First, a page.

Half-a-billion internet-connected devices and counting

Half-a-billion internet-connected devices and counting

Summary: The average US household now has 5.7 internet-connected devices, and more and more of these are smartphones and tablets. Will there be enough internet to go-around?

TOPICS: Networking, 4G, Broadband

In my home-office, I have 36 internet-connected devices. That's 12 PCs, 8 laptops, 5 tablets, 5 internet TV devices, 4 servers, an iPod touch and a printer. That's a lot, but the rest of the US is catching up with me.


According to market-research company The NPD Group, the average US internet household now has 5.7 internet-connected devices. That's up from 5.3 devices only three months ago. By their count, there are now more than half-a-billion internet-connected devices in the US alone.

While the good old PC is still the most commonly connected device, the real growth is coming from tablets and smartphones. In the last quarter alone, NPD saw nearly 18 million more tablets and 9 million more smartphones appear. Specifically, "Apple and Samsung remained the most prevalent smartphone brands consumers own, and Apple continues to dominate the tablet market".

In a statement, John Buffone, NPD Connected Intelligence' director said, "Even with this extraordinary growth in the smartphone and tablet market, PCs are still the most prevalent connected device in US internet households, and this is a fact that won't be changing any time soon. However, when you look at the combined number of smartphones and tablets consumers own, for the first time ever, it exceeded the installed base of computers." Specifically, NPD found that smartphone penetration rose from 52 percent to 57 percent of cell phone users, while tablet penetration increased significantly from 35 to 53 percent of internet households.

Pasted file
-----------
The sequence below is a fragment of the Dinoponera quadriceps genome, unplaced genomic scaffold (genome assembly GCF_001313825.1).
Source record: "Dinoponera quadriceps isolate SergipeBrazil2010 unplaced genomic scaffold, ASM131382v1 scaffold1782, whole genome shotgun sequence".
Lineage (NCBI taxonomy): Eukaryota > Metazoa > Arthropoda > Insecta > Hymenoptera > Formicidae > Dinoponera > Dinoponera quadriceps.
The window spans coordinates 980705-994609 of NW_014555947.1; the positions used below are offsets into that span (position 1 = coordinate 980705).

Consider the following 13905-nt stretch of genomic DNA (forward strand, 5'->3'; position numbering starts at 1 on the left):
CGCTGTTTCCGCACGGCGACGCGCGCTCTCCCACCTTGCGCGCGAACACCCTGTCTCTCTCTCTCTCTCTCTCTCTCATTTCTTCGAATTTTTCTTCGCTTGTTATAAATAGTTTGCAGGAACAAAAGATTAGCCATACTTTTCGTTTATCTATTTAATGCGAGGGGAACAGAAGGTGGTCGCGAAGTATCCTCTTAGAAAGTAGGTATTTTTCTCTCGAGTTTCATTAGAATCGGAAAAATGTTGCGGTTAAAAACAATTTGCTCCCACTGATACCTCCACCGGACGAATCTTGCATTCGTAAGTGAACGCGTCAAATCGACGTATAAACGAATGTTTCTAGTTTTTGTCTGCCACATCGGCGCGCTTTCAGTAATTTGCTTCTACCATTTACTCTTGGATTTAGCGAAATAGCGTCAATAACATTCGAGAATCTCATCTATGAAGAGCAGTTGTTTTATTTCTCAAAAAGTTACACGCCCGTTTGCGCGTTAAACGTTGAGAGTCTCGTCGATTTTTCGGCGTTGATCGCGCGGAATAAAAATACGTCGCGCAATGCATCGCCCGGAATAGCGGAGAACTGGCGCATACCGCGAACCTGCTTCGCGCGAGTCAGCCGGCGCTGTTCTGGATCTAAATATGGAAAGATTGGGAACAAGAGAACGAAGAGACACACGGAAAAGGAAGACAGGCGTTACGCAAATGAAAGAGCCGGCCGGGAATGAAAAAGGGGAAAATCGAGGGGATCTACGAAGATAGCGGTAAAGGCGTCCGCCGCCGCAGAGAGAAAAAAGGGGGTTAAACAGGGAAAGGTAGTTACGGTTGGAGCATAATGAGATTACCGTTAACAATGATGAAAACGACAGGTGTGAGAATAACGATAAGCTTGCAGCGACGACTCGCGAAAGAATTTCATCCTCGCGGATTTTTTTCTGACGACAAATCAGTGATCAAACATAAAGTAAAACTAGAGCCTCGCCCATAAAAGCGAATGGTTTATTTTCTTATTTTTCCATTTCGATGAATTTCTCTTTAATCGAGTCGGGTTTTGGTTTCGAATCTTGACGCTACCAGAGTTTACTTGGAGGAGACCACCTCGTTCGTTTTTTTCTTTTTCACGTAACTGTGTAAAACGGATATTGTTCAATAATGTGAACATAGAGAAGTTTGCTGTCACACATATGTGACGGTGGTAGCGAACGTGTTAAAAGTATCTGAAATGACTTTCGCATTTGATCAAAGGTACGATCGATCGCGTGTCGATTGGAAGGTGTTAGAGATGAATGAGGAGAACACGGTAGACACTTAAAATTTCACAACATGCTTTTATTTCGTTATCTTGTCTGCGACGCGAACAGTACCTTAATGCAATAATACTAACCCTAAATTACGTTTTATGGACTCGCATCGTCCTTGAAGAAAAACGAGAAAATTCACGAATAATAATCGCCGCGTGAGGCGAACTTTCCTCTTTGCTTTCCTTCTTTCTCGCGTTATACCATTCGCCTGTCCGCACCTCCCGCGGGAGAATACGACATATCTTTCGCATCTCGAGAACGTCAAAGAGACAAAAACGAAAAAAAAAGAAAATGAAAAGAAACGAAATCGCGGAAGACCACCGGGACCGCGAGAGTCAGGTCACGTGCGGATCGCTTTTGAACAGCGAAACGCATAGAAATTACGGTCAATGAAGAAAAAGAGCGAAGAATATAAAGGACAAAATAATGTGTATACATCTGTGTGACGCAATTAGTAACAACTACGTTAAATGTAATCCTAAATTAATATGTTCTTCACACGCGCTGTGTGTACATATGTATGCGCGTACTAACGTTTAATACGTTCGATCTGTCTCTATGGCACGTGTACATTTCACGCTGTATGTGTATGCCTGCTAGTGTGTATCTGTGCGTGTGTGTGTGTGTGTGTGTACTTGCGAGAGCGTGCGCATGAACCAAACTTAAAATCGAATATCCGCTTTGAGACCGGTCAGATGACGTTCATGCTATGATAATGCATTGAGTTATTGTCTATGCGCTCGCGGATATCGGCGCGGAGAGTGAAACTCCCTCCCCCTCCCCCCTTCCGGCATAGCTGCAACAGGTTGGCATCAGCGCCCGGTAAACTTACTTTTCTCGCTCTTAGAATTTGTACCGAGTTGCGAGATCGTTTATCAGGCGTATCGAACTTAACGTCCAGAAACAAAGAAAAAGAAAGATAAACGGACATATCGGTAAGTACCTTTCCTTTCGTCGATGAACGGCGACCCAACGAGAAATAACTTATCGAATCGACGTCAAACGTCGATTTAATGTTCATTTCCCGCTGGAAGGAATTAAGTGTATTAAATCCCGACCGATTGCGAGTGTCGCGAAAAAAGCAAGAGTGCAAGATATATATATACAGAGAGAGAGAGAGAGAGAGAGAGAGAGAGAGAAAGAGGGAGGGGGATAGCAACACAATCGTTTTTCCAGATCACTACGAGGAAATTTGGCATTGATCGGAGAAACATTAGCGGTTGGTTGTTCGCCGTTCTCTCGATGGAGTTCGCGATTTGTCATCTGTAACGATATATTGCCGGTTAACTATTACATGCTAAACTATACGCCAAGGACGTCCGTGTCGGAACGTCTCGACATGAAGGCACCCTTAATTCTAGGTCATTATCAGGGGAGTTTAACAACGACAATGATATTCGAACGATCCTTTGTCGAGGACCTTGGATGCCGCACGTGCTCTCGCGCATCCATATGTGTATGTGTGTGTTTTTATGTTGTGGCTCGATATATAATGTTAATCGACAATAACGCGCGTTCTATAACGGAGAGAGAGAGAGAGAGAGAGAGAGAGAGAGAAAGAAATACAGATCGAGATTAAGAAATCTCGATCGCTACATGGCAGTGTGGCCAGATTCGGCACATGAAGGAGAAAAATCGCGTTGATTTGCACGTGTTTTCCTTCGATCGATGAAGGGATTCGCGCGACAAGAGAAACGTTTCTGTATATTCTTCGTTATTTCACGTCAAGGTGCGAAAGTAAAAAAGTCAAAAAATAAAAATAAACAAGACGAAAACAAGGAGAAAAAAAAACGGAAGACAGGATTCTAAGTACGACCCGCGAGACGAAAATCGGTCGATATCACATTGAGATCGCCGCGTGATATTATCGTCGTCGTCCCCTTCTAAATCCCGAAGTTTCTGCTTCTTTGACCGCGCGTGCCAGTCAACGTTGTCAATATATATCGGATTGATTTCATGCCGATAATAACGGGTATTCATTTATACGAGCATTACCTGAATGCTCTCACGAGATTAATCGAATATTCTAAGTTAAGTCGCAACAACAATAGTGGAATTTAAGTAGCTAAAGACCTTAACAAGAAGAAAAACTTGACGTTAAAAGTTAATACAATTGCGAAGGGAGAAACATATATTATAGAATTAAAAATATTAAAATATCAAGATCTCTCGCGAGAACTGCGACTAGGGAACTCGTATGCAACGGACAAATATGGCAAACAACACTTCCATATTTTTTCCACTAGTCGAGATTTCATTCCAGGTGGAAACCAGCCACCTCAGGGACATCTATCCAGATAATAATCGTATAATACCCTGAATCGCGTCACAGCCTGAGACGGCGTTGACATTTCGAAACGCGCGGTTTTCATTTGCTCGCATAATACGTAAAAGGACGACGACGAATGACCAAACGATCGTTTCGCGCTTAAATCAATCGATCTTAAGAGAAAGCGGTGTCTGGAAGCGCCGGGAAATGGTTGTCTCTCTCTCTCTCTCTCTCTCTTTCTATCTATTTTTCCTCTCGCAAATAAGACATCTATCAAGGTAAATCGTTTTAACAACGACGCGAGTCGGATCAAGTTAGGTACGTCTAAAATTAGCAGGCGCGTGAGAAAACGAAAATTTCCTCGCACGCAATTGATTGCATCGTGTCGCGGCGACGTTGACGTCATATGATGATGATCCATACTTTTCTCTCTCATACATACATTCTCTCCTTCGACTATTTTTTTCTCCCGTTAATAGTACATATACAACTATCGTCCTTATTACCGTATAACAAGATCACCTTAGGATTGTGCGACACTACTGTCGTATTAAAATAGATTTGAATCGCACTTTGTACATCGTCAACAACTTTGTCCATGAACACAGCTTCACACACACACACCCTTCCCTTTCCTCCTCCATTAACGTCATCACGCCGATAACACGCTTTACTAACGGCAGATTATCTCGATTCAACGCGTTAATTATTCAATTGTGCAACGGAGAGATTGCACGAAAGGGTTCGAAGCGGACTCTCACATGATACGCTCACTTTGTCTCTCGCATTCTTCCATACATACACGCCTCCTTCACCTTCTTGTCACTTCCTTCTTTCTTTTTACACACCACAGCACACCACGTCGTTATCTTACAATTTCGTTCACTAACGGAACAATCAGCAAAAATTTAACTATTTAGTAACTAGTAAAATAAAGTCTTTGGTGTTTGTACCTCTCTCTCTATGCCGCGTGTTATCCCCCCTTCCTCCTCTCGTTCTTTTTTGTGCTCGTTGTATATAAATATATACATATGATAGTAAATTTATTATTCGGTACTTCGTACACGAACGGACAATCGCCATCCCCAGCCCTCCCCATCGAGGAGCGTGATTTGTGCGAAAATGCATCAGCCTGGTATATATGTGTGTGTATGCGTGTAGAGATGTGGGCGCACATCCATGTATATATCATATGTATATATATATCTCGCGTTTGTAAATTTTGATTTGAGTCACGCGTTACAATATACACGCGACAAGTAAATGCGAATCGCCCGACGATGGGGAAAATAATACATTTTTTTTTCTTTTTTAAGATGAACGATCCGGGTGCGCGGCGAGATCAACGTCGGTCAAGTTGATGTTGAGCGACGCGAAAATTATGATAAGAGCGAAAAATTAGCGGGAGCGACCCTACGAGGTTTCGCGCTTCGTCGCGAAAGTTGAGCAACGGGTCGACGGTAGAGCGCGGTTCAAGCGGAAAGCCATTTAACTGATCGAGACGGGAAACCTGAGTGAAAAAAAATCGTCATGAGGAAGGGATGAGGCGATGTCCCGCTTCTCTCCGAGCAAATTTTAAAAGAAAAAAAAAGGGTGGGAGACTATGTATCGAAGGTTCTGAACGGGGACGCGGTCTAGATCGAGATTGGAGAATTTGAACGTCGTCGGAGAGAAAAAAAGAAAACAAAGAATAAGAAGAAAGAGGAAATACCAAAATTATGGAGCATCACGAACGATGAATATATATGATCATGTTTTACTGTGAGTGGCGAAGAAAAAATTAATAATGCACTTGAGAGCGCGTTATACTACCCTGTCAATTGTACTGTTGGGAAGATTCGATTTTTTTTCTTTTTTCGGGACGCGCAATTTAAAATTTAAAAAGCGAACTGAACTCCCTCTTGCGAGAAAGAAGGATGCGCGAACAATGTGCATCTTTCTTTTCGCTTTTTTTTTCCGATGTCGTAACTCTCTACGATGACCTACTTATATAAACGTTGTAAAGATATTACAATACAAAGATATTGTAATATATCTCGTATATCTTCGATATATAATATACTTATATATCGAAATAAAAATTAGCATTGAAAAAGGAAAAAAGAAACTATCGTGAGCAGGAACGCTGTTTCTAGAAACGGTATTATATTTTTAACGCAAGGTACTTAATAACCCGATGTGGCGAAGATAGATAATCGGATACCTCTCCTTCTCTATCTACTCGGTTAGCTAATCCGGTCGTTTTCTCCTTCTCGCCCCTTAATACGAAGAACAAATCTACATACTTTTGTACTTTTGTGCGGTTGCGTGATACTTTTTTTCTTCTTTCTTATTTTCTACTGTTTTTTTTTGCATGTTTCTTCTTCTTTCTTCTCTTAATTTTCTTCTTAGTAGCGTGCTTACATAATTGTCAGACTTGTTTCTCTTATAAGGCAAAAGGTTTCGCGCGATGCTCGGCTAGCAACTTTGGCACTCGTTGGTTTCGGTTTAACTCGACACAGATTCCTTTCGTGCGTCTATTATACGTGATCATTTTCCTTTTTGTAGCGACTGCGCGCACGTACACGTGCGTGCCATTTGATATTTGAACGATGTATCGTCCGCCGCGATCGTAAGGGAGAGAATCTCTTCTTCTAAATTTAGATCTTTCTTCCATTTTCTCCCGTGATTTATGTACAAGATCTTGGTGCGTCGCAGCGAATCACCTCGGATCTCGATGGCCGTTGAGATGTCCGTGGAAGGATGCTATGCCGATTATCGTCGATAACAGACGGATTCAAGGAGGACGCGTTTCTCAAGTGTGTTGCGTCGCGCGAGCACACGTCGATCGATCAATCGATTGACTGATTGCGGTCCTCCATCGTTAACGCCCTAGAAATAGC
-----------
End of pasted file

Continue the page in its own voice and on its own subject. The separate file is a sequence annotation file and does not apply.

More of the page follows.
So what are we using all these devices for? In an earlier blog posting, Buffone noted that, "We can now watch HBOGO on three TVs in our home. Last night, we saw they started promoting its availability on AirPlay. As an early adopter, my first thought was, 'I want an Apple TV, too'. But there is no need, as all three TVs we own provide HBOGO, and each through a different type of device. Apple TV does, however, offer screen mirroring, which none of the other connected devices in our home provide, and that is bound to be useful — right? At least, this is often the thinking and behaviour of early adopters, which is quite different than that of the general consumer. It's these 'events', such as the availability of a prominent service like HBOGO, that often drive consumers to new technology. As devices such as Apple TV, Roku, Xbox, and others offer increased utility and easier ways to access the content you want to watch. This results in more mass-market consumers getting engaged."

In short, NPD is recognizing what a lot of us — including Netflix — already knew: People are increasingly turning to internet-based video and audio for their entertainment needs. Indeed, by late 2010, Netflix had already become the single largest internet service, leaving web use and peer-to-peer (P2P) file-sharing eating its dust. In fact, by late 2012, Netflix alone was taking up a third of all download traffic in North America during the evening hours.

That's great, but there's a problem with this. As Netflix and other on-demand internet video services become more popular, our internet bandwidth will struggle to keep up with the demand. That's especially true if you rely on 4G for your internet connection. As more and more devices ask for more and more video, our internet bandwidth is going to start to become overwhelmed. In 2010, the major US internet registry VeriSign said that the internet's bandwidth needed to increase by a factor of one thousand. They may have underestimated it.

At the same time, behind the scenes where users never go, we're continuing to run out of old-style IPv4 internet addresses. ISPs and users are not moving as quickly as they should to IPv6. The American Registry for Internet Numbers (ARIN) is still on track to run out of conventional IPv4 addresses on March 22, 2014. With so many more smartphones and tablets arriving on the internet, I suspect we're going to be running out sooner than that.

In other words, it's dandy that we're all getting so connected, but we're quickly getting to a point where our internet infrastructure may not be able to keep up with all our devices.